When all was said and done, the big tight end had eight catches for 146 yards and the aforementioned two scores.

Rams safety Quintin Mikell said he and his teammates had some communication issues but more costly were some poor reads of what was coming.

"I know basically when you are playing a team like this you have got to execute and have good eyes,” Mikell said. “I know I in particular had bad eyes on the tight end. We have just got to make more plays and get ourselves in position to stop them from getting the ball and tackle well.”

Adding to the frustration was a run defense that struggled mightily on the heels of three outstanding performances against the run. But New England back Stevan Ridley pounded away for 127 yards on 15 carries and the Patriots posted 152 yards on the ground, more than the Rams had allowed in the past three games combined.

And, once again, the Rams were unable to come up with a takeaway to give the offense an extra possession.

“That’s now three consecutive weeks our defense has not gotten a turnover and if you want to have a chance to keep it close you have got to have turnovers and things like that,” Fisher said. “We just couldn’t do it.”

While the Patriots were moving it at will, the Rams offense wasn’t able to keep up by continuing to post points of its own. Following the opening drive where they made it look so easy, there wasn’t much else there for Bradford and Co.

That unit posted 326 total yards though many of those came late in the game with both sides playing backups. The Rams also had two more turnovers as Bradford was intercepted on a pass intended for rookie wideout Brian Quick, who didn’t come back to the ball and make a play on it.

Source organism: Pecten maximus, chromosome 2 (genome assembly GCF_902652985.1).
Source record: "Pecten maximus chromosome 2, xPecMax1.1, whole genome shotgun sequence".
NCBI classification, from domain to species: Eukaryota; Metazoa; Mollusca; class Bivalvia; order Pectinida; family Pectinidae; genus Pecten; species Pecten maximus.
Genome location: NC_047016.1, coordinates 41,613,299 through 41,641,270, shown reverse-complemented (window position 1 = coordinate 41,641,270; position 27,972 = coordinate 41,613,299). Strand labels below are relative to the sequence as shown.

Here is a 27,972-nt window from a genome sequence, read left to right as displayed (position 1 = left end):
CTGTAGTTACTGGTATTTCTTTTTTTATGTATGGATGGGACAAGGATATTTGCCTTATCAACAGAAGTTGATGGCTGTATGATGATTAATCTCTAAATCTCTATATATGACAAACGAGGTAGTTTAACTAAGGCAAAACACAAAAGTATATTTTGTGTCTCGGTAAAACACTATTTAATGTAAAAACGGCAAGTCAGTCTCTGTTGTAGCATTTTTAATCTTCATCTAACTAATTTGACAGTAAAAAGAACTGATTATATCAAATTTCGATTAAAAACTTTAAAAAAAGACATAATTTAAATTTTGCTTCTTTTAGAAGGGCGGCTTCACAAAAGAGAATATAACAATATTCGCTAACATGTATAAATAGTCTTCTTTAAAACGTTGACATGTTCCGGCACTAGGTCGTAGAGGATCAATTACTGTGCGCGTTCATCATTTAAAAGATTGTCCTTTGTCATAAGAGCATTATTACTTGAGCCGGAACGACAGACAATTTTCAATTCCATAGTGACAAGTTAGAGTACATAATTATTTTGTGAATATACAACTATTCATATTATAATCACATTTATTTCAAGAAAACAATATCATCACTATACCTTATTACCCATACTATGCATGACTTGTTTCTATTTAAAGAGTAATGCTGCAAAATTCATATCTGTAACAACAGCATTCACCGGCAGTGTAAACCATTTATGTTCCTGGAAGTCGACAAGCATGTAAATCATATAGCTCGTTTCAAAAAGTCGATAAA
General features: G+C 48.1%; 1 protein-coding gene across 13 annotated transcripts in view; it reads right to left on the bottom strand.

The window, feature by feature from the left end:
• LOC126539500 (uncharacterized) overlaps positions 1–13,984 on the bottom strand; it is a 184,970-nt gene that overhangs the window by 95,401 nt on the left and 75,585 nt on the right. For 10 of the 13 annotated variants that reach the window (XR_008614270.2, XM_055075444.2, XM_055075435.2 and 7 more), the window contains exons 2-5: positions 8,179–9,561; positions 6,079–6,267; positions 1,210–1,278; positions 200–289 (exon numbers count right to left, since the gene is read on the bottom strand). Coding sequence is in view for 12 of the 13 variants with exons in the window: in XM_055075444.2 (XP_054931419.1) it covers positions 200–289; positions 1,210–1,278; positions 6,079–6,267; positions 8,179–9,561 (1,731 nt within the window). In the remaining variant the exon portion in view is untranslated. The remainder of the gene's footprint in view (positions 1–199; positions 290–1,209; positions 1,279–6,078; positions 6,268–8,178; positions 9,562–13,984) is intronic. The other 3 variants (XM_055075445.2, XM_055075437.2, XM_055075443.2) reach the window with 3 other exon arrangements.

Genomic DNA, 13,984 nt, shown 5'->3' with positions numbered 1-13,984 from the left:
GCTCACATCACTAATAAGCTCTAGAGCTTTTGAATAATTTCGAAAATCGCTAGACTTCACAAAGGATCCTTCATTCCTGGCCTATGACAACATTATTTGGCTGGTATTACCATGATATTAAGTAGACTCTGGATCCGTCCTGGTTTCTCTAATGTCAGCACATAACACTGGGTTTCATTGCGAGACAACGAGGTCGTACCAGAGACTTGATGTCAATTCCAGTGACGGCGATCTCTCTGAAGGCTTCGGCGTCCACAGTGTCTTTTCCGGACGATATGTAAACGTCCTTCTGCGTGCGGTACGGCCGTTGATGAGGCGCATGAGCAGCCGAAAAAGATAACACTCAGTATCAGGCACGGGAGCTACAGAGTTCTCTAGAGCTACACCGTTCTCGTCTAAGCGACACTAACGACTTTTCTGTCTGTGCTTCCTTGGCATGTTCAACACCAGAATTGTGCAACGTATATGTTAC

In the immediate aftermath of a game, it can be harder for an offense to see what was keeping it from moving the ball consistently but Bradford had little doubt what the main issue was for the Rams on Sunday.

It shouldn’t be that hard to figure out considering it’s been an on going problem for the offense this season in general.

“We’ve made it very known and clear that when we hurt ourselves with penalties the chances of us scoring go down by a big percentage,” Bradford said. “It’s inexcusable. We’ve got to start holding each other to a higher standard because obviously when we do that, we are not going to score points.”

As though those struggles on offense and defense weren’t enough, the Rams couldn’t even gain traction on special teams, an area they’ve generally excelled at this season.

Trailing 21-7 near the end of the first half, long snapper Jake McQuaide fired a bit high to holder/punter Johnny Hekker, who was unable to get the hold down and was tackled for a 9-yard loss. The Patriots quickly converted that into a touchdown and a 28-7 deficit that was insurmountable for the Rams.

Now, Fisher and the Rams will make the long flight back across the ocean to St. Louis, take a day or two to recover and return to practice this week before a weekend off for the bye week.

When they return, things won’t get any easier. How they respond to having their backs against the wall will go a long way in determining how the season’s second half plays out.

“This is a real test for our young football team, going into the bye week coming off a disappointing loss like this and we will find out a lot about ourselves and their confidence and see how they’ll bounce back,” Fisher said.